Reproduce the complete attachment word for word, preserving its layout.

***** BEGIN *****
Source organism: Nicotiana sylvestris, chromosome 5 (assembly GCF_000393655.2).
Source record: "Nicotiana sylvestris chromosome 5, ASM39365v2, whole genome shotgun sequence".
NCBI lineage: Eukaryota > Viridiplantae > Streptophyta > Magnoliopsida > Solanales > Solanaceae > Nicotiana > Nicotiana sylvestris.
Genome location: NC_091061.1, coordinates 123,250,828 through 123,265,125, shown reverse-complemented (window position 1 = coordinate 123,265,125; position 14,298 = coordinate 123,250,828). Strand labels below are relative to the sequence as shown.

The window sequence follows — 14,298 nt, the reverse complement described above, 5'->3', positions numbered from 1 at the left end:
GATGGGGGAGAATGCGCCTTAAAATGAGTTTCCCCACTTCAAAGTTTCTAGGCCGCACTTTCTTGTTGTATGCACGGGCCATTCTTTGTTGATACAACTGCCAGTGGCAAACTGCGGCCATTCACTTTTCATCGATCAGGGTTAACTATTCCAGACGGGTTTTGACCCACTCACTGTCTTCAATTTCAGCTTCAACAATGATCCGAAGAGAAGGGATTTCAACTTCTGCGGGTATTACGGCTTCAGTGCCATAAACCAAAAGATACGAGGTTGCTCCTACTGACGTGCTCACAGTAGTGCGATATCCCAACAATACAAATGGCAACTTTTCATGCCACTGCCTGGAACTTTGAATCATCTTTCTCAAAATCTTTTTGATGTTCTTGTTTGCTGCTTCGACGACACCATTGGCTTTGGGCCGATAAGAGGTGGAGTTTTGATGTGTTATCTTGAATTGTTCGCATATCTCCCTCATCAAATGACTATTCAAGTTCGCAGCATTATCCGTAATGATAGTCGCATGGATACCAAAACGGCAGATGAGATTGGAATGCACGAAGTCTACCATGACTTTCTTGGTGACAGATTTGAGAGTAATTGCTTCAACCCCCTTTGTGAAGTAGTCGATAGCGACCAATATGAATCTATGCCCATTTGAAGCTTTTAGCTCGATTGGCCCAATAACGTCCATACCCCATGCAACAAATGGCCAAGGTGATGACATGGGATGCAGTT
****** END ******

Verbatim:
Source organism: Nicotiana sylvestris, chromosome 5 (assembly GCF_000393655.2).
Source record: "Nicotiana sylvestris chromosome 5, ASM39365v2, whole genome shotgun sequence".
NCBI lineage: Eukaryota > Viridiplantae > Streptophyta > Magnoliopsida > Solanales > Solanaceae > Nicotiana > Nicotiana sylvestris.
Genome location: NC_091061.1, coordinates 123,250,828 through 123,265,125, shown reverse-complemented (window position 1 = coordinate 123,265,125; position 14,298 = coordinate 123,250,828). Strand labels below are relative to the sequence as shown.

The window sequence follows — 14,298 nt, the reverse complement described above, 5'->3', positions numbered from 1 at the left end:
GATGGGGGAGAATGCGCCTTAAAATGAGTTTCCCCACTTCAAAGTTTCTAGGCCGCACTTTCTTGTTGTATGCACGGGCCATTCTTTGTTGATACAACTGCCAGTGGCAAACTGCGGCCATTCACTTTTCATCGATCAGGGTTAACTATTCCAGACGGGTTTTGACCCACTCACTGTCTTCAATTTCAGCTTCAACAATGATCCGAAGAGAAGGGATTTCAACTTCTGCGGGTATTACGGCTTCAGTGCCATAAACCAAAAGATACGAGGTTGCTCCTACTGACGTGCTCACAGTAGTGCGATATCCCAACAATACAAATGGCAACTTTTCATGCCACTGCCTGGAACTTTGAATCATCTTTCTCAAAATCTTTTTGATGTTCTTGTTTGCTGCTTCGACGACACCATTGGCTTTGGGCCGATAAGAGGTGGAGTTTTGATGTGTTATCTTGAATTGTTCGCATATCTCCCTCATCAAATGACTATTCAAGTTCGCAGCATTATCCGTAATGATAGTCGCATGGATACCAAAACGGCAGATGAGATTGGAATGCACGAAGTCTACCATGACTTTCTTGGTGACAGATTTGAGAGTAATTGCTTCAACCCCCTTTGTGAAGTAGTCGATAGCGACCAATATGAATCTATGCCCATTTGAAGCTTTTAGCTCGATTGGCCCAATAACGTCCATACCCCATGCAACAAATGGCCAAGGTGATGACATGGGATGCAGTT